On educating yourself in holistic spiritual science

From Anthroposophy

In contemporary science, we find many different fields and subfields, and each is broken down in specializations.

In spiritual science, everything is interconnect with everything, and that the multiple, different perspectives or information dimensions to approach a topic are an essential requirement of its study because this represents a key characteristic of the type of knowledge.

Therefore an open attitude and agile and flexible mind are required, as the approach to learning is non-linear or 'compartimented'. As you study, you are actually developing or re-building for yourself a worldview in its totality. You are building a new spiritual scientific worldview foundation which encompasses everything your logical mind can take in scope of consideration.


Illustrations


Lecture coverage and references


Albert Soesman explains on the first page of his book on the senses:

There are many ways to approach anthroposophy. The way I propose to do it is to take a particular subject as my starting point. You can start with anthroposophy in general and make your way from there into a specific subject, but, interestingly enough, you can also start with a certain subject and work your way up from this into anthroposophy as a whole, in as far as it is possible to arrive at a general outline of anthroposophy in a limited number of lectures. I hope your souls will succeed in following this reverse path — starting with something specific in order to end up with something general.

As was announced, the following will be based on the studies of Rudolf Steine, who once said that a study of the senses is actually the first chapter of anthroposophy. While that sounds simple enough, I will have to start by saying something first about that word `first'.

Usually, when you read an ordinary book, and you have read chapter 1, you are then finished with chapter 1. Next comes chapter 2, and subsequently chapter 3, etc. That is, in fact, how many books are written. But by no means all books are written like that. When you read The State by Plato, for instance, you will find something very peculiar about that book. Its structure is not: chapter 1, chapter 2, chapter 3, etc.; instead, reading that book is like walking through an immense temple building, as it were. The whole book is structured like a Greek temple; it is not just a sequence you follow. And this is often also the case with the work of Rudolf Steiner. You have to get used to this at first — that in fact everything, to the last chapter, is already contained in chapter 1. And it is the same in chapter 2 — everything is already there.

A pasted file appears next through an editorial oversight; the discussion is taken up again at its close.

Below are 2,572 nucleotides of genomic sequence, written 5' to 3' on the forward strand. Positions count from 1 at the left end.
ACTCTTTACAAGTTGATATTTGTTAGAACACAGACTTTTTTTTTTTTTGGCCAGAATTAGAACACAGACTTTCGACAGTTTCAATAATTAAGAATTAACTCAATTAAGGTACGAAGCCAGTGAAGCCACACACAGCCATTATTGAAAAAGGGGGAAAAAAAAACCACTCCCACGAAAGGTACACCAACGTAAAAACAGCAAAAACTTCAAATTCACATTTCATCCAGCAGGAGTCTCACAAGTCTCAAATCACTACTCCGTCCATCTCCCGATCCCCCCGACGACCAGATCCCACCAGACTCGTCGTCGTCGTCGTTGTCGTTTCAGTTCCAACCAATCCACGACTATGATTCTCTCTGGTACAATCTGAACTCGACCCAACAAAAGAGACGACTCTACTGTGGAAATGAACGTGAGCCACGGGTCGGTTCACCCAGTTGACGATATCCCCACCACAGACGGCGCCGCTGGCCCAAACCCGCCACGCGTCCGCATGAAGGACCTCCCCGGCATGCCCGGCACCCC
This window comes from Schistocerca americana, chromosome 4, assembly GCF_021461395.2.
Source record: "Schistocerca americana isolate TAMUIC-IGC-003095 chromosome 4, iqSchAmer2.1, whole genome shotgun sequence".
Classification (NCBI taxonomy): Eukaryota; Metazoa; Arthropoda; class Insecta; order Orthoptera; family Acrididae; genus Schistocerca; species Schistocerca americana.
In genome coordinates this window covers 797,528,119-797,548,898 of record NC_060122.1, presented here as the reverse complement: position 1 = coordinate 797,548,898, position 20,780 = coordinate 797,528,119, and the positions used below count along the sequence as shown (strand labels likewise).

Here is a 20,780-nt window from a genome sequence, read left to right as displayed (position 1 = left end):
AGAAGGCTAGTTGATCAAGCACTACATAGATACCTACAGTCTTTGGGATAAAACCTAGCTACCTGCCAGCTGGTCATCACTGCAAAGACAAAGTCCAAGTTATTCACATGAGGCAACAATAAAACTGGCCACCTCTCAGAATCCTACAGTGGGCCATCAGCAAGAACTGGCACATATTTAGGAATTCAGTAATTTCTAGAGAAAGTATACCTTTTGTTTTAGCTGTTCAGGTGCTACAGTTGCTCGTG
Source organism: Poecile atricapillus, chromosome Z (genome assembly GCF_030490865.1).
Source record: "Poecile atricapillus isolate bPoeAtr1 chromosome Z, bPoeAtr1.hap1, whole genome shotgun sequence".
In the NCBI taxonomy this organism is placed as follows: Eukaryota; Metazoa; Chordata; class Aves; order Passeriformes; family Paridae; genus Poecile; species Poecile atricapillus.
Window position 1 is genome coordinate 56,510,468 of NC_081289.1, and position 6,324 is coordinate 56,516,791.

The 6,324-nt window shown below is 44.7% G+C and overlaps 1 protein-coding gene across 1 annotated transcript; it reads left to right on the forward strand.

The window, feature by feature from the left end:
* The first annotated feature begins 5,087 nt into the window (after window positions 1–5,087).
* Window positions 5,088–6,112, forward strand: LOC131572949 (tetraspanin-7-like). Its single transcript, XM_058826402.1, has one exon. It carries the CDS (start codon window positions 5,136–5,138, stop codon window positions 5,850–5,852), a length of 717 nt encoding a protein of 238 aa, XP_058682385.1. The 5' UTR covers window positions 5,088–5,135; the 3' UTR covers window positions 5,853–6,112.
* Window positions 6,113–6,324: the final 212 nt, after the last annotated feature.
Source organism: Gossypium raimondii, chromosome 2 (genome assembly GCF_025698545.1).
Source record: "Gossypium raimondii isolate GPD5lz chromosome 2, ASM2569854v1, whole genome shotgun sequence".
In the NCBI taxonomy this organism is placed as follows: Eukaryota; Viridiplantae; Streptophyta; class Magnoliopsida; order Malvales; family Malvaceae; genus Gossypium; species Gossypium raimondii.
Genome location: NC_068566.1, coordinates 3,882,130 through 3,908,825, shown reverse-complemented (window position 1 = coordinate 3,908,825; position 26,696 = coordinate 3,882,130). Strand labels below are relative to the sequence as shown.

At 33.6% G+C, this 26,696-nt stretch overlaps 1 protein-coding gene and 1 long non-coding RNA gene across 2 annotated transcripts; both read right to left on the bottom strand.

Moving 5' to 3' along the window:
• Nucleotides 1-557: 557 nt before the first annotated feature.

This is also how it will be with my lectures. So you will have to bear with me. For some of you it will seem strange that I do not follow a logical sequence — that you have to learn to consider matters in a compositional fashion. You will have to have some patience, and be prepared to wait and see whenever I say something that seems unusual to you. You will have to let go of linear thinking to some extent. I hope you will find that when something seems strange to you, the next thing may, in fact, balance it out. You will have to look upon these lectures as a piece of music. When you listen to music, you do not think: 'All right, here is the first tone, now where is the second, the third?'. Instead you simply wait until the entire piece is finished, and then you can say: 'That was terrible', or: 'Yes, it did something for me', or whatever. That is the sort of consideration I ask of you — to bear with me until the compositional element makes an appearance. I know I am asking a lot of your patience, but I hope that in the end you will find it worthwhile.



Discussion

See also holistic education or holism

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References and further reading